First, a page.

CN, unions clash over pension payouts
Published: February 25, 2008
Source: Globe & Mail - Brent Jang
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Canadian National Railway Co. and its unions are clashing over
the right of employees to retire with a lump-sum payout from the company
pension plan before they turn 55, shedding light on the carrier's
struggles to retain aging baby boomers who would rather call it quits
The case is slated to be presented to arbitrator Michel Picher in April,
with CN's unions arguing that management effectively rescinded a rule
that allowed long-time workers to cash out, typically at age 53 or 54.
For workers who started at CN in their late teens or early 20s, the
pension payout would often surpass $500,000 or even $700,000 in some
cases for conductors and engineers who put in long hours away from home,
the unions say.
In complaining about scaled-back pension benefits, the unions plan to
point to an internal memo from mid-2006, when CN senior vice-president
of human resources Les Dakens expressed concern about a flurry of early
"We have recently seen an increase in the number of employees resigning
from the company and requesting the lump-sum option," Mr. Dakens wrote,
explaining CN's decision to clamp down on early retirements. "The
growing practice of withdrawing the lump sum from the Pension Trust Fund
prior to reaching the earliest retirement date, age 55, can be
detrimental to the financial health of the plan."
The Canadian Auto Workers union is filing the pension grievance, backed
by others such as the Teamsters Canada Rail Conference, United
Transportation Union and International Brotherhood of Electrical
"With the large number of baby boomers becoming eligible for retirement
in the coming years, CN has a strong interest to retain qualified and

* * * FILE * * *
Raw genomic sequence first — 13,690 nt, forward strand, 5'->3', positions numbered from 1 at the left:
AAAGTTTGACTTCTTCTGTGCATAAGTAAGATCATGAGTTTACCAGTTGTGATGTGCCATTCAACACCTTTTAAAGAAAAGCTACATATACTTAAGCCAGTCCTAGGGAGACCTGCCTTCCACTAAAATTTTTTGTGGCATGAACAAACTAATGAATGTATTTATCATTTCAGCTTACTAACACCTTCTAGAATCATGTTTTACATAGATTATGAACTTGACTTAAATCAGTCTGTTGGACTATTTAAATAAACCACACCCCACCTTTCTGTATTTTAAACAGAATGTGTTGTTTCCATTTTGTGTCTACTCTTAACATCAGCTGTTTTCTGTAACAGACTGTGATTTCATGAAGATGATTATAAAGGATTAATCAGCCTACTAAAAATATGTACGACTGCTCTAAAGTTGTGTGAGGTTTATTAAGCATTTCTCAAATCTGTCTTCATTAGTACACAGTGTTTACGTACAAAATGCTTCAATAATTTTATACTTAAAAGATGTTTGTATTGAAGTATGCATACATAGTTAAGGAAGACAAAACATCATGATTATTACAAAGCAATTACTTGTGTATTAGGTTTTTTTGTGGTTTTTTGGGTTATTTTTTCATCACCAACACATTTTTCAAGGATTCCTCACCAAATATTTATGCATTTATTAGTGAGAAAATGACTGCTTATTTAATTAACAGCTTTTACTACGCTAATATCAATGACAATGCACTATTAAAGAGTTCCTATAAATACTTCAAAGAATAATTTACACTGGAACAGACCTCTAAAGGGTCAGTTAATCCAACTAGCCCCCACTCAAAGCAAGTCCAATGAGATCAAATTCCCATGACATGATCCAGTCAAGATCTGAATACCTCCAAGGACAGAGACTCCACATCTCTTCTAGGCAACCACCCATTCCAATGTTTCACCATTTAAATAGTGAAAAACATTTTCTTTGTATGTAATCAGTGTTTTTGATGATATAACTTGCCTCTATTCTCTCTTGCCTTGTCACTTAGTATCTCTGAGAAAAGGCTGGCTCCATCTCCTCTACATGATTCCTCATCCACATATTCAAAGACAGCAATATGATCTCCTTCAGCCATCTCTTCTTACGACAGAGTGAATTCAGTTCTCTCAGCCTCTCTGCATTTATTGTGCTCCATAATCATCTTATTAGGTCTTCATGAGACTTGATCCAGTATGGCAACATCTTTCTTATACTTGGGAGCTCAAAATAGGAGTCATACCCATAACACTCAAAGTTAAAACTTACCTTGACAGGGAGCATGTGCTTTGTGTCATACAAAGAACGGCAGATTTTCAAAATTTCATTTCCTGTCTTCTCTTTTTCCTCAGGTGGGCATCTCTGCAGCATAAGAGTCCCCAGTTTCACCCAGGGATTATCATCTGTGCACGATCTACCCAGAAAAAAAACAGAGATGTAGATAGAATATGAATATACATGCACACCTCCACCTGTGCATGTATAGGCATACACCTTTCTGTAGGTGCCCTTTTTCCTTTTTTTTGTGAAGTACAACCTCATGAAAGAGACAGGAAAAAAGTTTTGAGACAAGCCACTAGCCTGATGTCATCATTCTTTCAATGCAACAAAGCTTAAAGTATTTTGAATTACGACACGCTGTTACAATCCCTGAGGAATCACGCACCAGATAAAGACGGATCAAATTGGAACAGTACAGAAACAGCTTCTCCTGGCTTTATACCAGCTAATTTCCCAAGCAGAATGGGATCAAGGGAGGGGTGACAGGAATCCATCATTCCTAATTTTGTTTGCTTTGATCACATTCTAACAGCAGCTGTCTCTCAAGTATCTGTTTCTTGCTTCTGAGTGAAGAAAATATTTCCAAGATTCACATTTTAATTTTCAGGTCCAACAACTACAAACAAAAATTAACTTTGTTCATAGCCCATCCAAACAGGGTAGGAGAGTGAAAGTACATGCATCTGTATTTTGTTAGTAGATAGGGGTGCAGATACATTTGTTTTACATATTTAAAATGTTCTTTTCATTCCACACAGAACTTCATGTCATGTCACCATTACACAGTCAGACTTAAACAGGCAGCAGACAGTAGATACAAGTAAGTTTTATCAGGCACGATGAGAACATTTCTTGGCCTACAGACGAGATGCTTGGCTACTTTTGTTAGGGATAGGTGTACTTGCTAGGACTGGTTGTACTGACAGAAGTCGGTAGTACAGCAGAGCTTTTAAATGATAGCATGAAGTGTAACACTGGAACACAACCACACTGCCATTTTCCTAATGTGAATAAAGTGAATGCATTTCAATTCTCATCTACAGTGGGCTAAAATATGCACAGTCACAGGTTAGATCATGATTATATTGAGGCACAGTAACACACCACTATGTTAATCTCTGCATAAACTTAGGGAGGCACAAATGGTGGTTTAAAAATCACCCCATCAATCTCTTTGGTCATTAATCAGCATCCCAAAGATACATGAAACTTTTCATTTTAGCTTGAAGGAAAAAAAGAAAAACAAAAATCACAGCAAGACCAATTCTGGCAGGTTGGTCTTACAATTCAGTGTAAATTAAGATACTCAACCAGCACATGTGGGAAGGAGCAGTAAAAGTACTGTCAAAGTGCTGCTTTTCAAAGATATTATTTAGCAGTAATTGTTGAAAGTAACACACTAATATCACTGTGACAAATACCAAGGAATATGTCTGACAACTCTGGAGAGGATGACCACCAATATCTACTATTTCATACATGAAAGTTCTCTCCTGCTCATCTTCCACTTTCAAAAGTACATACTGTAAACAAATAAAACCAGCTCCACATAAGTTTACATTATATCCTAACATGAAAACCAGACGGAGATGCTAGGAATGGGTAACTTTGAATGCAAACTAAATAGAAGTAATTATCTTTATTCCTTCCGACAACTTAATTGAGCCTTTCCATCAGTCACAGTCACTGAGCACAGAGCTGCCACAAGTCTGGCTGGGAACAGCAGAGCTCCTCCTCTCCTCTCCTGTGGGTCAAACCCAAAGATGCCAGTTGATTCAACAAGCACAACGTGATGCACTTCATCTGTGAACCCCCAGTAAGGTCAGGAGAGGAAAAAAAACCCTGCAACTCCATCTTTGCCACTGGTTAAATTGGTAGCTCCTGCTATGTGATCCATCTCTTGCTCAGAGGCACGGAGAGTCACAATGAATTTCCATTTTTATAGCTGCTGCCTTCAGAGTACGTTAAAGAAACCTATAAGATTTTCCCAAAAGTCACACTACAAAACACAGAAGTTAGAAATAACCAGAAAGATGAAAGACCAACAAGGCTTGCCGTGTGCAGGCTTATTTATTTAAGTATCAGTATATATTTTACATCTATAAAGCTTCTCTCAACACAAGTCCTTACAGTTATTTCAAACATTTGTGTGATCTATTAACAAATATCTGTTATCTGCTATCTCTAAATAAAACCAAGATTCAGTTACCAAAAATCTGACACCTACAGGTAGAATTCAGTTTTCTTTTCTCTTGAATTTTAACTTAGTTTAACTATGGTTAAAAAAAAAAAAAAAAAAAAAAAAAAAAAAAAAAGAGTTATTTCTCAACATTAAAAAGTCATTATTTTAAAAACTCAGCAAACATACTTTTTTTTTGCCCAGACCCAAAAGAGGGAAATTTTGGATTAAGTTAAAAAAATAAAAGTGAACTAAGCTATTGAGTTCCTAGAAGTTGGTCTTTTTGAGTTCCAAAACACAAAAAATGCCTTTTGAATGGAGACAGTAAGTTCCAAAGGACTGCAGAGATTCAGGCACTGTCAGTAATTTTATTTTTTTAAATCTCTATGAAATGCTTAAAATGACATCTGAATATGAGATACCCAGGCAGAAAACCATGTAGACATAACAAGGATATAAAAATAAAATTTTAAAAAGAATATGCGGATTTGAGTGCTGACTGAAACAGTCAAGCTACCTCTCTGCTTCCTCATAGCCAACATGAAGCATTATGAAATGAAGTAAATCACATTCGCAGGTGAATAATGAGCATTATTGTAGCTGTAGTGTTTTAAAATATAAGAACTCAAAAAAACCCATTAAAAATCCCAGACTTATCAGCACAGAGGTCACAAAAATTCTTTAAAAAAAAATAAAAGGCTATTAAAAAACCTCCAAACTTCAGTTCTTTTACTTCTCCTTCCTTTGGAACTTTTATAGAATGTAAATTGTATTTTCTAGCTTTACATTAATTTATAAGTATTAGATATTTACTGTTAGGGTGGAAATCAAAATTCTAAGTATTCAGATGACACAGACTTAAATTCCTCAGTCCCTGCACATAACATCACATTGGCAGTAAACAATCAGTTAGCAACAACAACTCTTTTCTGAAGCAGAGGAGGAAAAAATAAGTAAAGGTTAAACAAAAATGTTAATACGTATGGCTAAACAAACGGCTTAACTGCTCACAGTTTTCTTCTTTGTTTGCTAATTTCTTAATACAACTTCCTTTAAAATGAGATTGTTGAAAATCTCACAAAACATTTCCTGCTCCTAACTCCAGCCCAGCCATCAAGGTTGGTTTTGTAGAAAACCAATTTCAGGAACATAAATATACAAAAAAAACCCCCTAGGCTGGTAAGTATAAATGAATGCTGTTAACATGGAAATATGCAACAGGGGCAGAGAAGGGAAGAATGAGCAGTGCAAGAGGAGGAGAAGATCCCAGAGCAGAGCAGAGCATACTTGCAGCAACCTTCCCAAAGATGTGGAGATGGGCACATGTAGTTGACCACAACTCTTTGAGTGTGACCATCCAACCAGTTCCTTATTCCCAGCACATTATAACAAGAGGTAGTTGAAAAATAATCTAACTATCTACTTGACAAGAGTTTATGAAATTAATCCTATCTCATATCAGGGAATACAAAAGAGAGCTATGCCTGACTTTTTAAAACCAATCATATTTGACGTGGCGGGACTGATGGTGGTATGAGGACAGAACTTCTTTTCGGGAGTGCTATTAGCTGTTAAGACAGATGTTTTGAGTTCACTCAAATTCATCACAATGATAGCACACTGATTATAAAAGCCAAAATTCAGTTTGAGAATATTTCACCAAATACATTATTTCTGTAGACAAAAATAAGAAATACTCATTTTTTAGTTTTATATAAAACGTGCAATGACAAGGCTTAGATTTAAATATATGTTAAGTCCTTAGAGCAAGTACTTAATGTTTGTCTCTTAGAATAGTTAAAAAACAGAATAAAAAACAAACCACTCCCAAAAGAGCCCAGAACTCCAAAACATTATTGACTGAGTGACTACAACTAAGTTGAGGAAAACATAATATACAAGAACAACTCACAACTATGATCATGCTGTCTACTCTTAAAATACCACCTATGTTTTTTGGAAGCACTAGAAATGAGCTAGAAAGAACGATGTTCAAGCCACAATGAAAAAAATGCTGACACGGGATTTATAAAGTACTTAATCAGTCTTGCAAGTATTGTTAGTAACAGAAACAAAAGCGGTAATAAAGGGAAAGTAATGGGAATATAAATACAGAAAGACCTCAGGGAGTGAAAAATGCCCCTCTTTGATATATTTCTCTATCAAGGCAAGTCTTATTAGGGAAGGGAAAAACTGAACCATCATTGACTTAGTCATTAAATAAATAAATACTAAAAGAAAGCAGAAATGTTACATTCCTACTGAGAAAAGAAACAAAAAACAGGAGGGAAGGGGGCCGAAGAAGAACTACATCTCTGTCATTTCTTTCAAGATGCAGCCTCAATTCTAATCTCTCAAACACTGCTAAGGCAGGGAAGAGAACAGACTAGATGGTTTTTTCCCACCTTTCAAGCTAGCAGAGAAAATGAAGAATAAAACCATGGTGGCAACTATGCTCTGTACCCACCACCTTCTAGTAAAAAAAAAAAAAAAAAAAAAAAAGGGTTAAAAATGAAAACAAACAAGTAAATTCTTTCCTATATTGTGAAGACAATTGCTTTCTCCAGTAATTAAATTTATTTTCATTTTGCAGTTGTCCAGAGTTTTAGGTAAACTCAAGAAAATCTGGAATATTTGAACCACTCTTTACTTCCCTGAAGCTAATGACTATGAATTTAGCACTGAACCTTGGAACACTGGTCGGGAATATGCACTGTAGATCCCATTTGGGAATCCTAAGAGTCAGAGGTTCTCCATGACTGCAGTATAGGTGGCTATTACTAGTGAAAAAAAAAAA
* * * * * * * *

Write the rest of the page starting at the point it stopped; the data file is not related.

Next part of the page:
experienced employees," Mr. Dakens said.
The CAW is asking the arbitrator to review whether Montreal-based CN was
entitled to reduce the "deferred pension or commuted value" of a pension
by 60 per cent, if employees quit or are fired before age 55.
Last year, CN chief executive officer Hunter Harrison estimated that
half of CN's unionized work force of 12,200 people could retire within
the next decade.
Mr. Harrison added that a 15-day strike in February, 2007, could be
traced to a clash between a pension-focused, aging work force and
management's desire to recruit young employees willing to tackle
flexible hours and work weekends.
"As our employees retire, we are recruiting new employees who have
values based on today's society. Our new employees are less interested
in pensions than they are in knowing they have schedules," wrote Mr.
Harrison in an internal memo to employees.
His comments upset union leaders, but CN officials later said that the
CEO's remarks were misunderstood, emphasizing that the railway is keen
to keep veteran employees on its payroll.
A CN spokesman declined comment Friday, noting the pension dispute is
scheduled to go to arbitration. In a statement last year, CN assistant
vice-president of public affairs Mark Wallace stressed that "we have
increased the incentive to work longer to reach retirement age. We have
removed the mandatory retirement age of 65. We are also developing a
retiree-coach program, to hire retired railroaders to coach new staff."
Mr. Wallace defended the railway, saying that "CN has one of the best
pension plans in Canada, and the company is proud of that."
Union officials also fear that CN is poised to effectively penalize
employees who retire between the age of 55 and 65.
The CAW asserts that "CN has refused to guarantee in writing that it
will honour its statement of intent" to grant crucial "consents" to
workers who opt for early retirement even after they turn 55.
"CN has advised that it will challenge the arbitrator's jurisdiction to
hear any matter related to the pension plan," the CAW said. "The union
replies that pensions have always been the subject of collective
bargaining, therefore disputes can go to arbitration."
CANADIAN NATIONAL (CNR)
Friday close: $52.75, up 18 cents